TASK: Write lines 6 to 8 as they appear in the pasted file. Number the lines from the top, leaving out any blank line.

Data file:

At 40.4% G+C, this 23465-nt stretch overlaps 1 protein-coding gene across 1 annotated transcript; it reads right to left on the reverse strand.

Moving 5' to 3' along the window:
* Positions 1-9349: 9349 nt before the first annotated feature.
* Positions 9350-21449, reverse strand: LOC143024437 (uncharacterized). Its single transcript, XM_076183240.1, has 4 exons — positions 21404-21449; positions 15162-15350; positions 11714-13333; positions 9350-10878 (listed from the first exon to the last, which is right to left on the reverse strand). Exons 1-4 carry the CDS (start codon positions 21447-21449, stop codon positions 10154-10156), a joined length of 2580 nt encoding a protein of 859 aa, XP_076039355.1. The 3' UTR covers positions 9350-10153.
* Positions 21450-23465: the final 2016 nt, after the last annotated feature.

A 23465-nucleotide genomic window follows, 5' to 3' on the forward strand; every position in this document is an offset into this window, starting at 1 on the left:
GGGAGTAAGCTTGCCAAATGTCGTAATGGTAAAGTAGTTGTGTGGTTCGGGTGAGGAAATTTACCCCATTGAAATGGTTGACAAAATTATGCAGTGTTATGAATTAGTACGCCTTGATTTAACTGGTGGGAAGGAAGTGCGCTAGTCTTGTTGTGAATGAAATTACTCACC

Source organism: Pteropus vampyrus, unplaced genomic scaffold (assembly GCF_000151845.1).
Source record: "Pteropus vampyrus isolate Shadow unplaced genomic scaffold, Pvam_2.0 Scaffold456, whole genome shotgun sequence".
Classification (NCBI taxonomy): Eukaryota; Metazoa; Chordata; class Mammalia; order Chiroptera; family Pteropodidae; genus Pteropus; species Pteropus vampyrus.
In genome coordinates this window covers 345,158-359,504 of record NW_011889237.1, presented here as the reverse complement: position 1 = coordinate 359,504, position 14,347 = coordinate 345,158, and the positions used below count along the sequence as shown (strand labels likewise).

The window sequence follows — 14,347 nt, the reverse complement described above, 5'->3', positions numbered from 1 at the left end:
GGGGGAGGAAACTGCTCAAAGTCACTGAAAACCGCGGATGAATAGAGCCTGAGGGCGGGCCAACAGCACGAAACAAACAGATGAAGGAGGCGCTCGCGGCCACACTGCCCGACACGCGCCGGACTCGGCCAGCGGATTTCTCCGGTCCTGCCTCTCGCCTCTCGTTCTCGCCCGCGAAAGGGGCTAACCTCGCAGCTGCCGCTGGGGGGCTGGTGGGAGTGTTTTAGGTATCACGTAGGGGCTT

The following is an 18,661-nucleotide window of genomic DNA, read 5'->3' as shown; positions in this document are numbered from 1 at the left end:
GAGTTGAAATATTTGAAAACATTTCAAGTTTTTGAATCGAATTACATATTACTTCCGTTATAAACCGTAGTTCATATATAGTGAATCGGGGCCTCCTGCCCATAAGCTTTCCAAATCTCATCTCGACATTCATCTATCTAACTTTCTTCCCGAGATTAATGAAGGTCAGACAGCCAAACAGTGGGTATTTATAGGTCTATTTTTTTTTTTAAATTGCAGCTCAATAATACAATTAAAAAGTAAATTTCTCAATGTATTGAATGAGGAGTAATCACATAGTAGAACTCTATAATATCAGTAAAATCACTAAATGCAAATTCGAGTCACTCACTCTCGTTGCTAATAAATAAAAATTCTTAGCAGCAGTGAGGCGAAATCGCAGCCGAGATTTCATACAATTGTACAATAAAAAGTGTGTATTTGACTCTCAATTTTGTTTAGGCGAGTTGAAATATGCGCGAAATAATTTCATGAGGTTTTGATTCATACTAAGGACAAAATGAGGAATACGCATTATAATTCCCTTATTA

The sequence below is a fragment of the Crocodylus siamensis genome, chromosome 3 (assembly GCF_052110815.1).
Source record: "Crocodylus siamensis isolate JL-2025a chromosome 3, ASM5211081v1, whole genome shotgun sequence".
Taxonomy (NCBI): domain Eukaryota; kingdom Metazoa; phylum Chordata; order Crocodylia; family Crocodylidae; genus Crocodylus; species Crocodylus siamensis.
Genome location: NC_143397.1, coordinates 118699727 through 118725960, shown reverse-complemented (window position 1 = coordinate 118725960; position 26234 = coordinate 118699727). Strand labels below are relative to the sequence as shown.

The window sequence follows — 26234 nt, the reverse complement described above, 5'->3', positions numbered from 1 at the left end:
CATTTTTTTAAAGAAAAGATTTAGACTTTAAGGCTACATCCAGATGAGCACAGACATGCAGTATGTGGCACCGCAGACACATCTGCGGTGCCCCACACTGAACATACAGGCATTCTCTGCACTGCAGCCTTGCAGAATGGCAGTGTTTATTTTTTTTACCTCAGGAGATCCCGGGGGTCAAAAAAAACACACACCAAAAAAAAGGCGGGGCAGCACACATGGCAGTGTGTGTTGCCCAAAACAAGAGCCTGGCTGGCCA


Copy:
A 23465-nucleotide genomic window follows, 5' to 3' on the forward strand; every position in this document is an offset into this window, starting at 1 on the left:
GGGAGTAAGCTTGCCAAATGTCGTAATGGTAAAGTAGTTGTGTGGTTCGGGTGAGGAAATTTACCCCATTGAAATGGTTGACAAAATTATGCAGTGTTATGAATTAGTACGCCTTGATTTAACTGGTGGGAAGGAAGTGCGCTAGTCTTGTTGTGAATGAAATTACTCACC

Source organism: Pteropus vampyrus, unplaced genomic scaffold (assembly GCF_000151845.1).